A design recognized around the world
It all started with a little device called a "damper flapper," which helped to regulate a room's temperature-—especially important for those who wished to sleep through the night without having to adjust their furnaces. The damper flapper was invented by Albert Butz, who sold his patents to a company that in turn was bought by William R. Sweatt, who merged his company with one founded by Mark Honeywell, all leading to the eventual founding of Honeywell, Inc., one of Minnesota's oldest and most successful businesses.
Honeywell is notable for all sorts of reasons, but none is more significant than the development of the T86 Round—-the round thermostat introduced in 1953. Through an aggressive advertising campaign that advanced the Honeywell Round as the perfect complement to streamlined, post-World War II homes, the company's little wonder soon made its way into millions of American homes. Today a digital version remains a top seller, and the original design was included in a 1997 exhibit at the Cooper-Hewitt National Design Museum in New York.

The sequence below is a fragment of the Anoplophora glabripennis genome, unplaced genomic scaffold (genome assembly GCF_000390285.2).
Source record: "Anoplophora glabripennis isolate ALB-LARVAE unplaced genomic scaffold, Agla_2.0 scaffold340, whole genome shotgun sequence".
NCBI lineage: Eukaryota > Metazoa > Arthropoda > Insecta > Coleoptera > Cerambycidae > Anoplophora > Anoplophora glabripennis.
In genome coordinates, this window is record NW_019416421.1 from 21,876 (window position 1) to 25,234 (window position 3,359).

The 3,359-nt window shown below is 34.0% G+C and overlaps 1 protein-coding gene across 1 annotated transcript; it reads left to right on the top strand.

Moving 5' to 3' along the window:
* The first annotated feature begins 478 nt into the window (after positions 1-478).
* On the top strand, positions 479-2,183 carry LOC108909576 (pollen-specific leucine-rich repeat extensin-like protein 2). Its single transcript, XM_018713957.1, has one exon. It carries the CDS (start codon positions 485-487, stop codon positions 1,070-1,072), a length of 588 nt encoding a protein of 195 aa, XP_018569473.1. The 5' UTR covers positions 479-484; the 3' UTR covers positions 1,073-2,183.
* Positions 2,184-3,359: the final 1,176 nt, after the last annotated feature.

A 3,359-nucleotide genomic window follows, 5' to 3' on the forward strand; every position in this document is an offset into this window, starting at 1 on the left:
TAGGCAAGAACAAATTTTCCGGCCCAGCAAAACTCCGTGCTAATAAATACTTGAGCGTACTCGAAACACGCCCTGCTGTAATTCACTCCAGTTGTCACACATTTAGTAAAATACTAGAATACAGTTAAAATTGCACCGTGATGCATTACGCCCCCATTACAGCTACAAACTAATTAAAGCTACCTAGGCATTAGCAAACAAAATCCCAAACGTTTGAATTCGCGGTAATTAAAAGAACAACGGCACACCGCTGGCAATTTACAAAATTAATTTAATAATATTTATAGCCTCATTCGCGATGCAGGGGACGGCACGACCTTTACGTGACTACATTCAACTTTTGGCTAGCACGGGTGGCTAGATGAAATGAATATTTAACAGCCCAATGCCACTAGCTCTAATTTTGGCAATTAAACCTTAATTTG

The Honeywell Round's distinctive look and user-friendly dimensions were the brainchild of Henry Dreyfuss, who also designed telephones for Bell (including the famous Princess phone), tractors for John Deere, and cameras for Polaroid. Dreyfuss was a practical, form-follows-function type who designed with real people and real homes in mind. "If people are made safer, more comfortable, more eager to purchase, more efficient—-or just plain happier—-the designer has succeeded," he wrote. Based on those criteria, the Honeywell T86 Round is a smash.
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